In the current study, we use the term ‘mental disorder’ to conceptualise the included indicators of poor mental health: psychiatric hospitalisation events and psychoanaleptic drug prescriptions. These are further described below. Both hospitalisation and medical treatment indicate relatively severe conditions and should therefore neither be conceptualised as, for example, ‘poor mental health’ in a broad sense, nor as the more serious conditions of ‘mental illness’ [1]. Another possible term would have been ‘psychiatric disorder’. However, as the ICD 10 uses the term mental disorders [50], we believe that consistency in conceptualisation is preferred. The term mental disorder has also been used in a recent similar study [51].

Psychiatric hospitalisations indicates the number of hospitalisation events due to a main diagnosis of mental disorder according to the International Classification of Disease (ICD-9: 290–319, ICD-10: F00-F99), obtained from the Swedish National Patient Register (NPR) [52]. This variable indicates the total number of hospitalisation events between birth (1990–1994) until the year before the index person received their compulsory school grades (2005–2009). In Sweden, children with mental health problems receive outpatient care at primary care centres or psychiatric specialist care units. Psychiatric hospitalisations occur only in response to acute events (e.g., suicidal events) or if a patient’s health status becomes significantly impaired despite outpatient treatment. Psychiatric hospitalisations therefore corresponds to one psychiatric inpatient care event, which indicates severe psychiatric disorder.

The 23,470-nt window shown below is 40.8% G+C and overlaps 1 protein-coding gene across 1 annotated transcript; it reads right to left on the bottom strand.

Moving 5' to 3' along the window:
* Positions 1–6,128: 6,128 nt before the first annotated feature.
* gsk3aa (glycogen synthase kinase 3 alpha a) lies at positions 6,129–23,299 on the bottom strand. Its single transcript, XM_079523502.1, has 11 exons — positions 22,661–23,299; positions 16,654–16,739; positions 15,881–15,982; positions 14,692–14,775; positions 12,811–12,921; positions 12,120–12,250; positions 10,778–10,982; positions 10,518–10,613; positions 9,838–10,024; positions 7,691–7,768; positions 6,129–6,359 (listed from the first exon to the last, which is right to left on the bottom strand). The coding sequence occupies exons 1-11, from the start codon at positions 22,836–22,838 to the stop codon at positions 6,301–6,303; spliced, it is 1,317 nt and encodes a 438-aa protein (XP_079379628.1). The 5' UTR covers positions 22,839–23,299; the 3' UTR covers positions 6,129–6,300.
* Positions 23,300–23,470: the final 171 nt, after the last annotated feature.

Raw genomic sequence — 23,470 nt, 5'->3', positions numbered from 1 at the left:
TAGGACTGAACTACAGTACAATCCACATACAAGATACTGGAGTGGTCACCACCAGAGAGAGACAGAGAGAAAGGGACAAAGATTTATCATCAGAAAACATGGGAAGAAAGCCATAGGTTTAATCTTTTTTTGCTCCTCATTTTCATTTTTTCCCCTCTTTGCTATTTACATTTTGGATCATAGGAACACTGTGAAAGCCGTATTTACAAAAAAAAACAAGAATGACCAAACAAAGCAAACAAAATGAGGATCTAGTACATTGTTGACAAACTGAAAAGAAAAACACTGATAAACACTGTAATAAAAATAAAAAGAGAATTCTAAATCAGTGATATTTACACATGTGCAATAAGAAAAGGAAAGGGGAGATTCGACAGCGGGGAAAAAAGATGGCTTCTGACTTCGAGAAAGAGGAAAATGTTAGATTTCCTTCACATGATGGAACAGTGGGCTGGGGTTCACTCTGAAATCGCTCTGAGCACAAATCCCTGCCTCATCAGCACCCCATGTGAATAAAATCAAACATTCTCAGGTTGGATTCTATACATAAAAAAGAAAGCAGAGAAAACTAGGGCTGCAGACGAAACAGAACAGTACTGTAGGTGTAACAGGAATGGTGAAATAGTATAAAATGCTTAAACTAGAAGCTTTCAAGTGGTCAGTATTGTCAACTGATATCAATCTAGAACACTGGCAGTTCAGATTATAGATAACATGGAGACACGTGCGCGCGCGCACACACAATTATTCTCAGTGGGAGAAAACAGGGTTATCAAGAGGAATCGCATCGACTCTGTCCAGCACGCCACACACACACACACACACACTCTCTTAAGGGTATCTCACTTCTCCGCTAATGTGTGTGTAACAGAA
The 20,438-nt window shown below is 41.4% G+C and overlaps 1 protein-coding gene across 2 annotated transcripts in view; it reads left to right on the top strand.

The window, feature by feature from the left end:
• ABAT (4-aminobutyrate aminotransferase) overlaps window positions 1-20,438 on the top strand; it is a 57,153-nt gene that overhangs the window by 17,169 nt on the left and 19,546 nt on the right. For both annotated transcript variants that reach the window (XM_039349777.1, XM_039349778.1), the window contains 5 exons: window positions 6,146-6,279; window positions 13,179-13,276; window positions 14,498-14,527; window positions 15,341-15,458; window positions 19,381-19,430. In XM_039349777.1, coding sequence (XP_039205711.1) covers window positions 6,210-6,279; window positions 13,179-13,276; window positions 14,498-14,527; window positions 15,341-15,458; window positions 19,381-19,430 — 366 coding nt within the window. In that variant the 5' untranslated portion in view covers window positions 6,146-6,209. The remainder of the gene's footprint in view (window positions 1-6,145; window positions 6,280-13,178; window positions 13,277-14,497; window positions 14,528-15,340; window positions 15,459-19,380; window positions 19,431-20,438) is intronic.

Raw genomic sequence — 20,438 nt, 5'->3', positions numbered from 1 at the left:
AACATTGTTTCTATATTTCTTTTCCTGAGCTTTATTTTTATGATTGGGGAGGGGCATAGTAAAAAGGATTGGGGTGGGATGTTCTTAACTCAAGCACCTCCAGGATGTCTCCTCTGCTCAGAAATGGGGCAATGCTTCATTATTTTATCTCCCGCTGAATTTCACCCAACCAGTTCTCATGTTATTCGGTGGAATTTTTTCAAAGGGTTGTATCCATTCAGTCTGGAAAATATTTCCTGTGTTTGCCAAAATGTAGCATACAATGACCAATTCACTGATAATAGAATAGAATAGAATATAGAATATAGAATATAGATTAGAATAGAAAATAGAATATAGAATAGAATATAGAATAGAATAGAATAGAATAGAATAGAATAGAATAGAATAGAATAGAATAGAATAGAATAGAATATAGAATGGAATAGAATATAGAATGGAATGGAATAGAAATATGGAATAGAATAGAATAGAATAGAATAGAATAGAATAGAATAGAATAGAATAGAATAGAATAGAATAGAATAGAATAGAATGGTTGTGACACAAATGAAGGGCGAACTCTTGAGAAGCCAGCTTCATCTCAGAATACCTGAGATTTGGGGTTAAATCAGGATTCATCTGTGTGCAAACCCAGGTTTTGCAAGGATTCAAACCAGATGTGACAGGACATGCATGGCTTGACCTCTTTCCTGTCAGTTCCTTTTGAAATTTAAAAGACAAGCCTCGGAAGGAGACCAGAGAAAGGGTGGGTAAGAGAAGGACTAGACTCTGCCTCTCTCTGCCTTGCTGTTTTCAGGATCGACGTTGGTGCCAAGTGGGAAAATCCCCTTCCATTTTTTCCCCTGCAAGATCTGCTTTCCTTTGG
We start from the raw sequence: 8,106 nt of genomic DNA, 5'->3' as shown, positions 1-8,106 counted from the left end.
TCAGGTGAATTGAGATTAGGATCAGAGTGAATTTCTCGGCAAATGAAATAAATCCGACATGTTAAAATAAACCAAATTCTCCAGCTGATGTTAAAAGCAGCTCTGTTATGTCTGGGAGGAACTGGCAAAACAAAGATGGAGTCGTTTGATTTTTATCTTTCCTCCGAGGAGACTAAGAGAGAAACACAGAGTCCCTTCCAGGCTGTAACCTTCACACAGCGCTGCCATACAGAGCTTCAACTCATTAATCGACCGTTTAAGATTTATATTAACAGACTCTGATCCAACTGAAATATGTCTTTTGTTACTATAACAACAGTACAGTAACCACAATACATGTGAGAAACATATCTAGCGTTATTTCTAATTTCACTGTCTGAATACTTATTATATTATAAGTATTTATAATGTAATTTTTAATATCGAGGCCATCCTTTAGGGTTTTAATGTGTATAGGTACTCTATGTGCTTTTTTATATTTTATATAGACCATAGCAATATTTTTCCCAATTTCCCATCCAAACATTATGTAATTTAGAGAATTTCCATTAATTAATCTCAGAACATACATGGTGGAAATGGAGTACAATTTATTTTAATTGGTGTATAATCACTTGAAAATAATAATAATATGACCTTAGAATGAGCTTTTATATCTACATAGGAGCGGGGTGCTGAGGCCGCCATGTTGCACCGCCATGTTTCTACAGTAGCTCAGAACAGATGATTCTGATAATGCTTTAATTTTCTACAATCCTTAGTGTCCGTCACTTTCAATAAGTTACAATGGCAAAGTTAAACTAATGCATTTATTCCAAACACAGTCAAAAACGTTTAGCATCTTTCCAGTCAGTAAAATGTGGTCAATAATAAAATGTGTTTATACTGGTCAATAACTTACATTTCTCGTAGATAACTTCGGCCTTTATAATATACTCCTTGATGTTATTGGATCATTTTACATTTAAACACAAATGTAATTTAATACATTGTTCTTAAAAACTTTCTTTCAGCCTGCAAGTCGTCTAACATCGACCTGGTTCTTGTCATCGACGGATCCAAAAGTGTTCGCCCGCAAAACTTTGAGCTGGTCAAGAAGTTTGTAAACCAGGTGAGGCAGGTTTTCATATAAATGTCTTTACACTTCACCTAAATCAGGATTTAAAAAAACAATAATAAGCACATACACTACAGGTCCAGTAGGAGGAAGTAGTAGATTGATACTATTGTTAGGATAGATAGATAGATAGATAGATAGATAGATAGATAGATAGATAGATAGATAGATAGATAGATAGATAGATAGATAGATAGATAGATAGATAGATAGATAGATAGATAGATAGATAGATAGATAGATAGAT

Psychoanaleptic drug prescriptions. To complement the hospitalisation data and detect individuals with less severe psychiatric health problems, records of prescription drug sales were retrieved from the Swedish Prescribed Drug Register (PDR). These data included details of the patient and the active substance prescribed, classified using the Anatomical Therapeutic Chemical (ATC) Classification System. The information from the PDR was only available to us for the years 2005–2010, when the index persons were 11–16 years of age. The psychoanaleptic drug prescription indicator indicates whether the individual under consideration was prescribed any medication with an ATC classification of N06 (psychoanaleptics) at least once over this 5-year period (no/yes). This category includes Attention-Deficit/Hyperactivity Disorder (ADHD) medications and drugs for sleeping problems and anxiety. Drug prescription has been used as an indicator of poor mental health in similar studies [53].

Indicators of socioeconomic position

Parental level of education is a widely used indicator of family socioeconomic position (SEP) [54], especially in studies on academic achievement [55, 56]. In this study, parental level of education was operationalised as the highest level of education attained by either parent when the child was 7 years old. Prior to 2018, children in Sweden started school (year 1) at age 7 years (after 2018, compulsory schooling start at age 6). The indicator is based on the status of the index person’s parent (either mother or father) with the highest education level. Four levels were defined: (1) compulsory school (1st-9th grade); (2) 2 years’ upper secondary education; (3) 3 years’ upper secondary education; and, (4) post-secondary education. These four groups correspond to the existing levels of education in Sweden when the parents attended upper secondary school. A 2 year upper secondary education includes vocational training whereas 3 years of upper secondary education qualifies for tertiary studies. Data were obtained from the Longitudinal Integration Database for Health and Labour Market Studies (LISA) [57].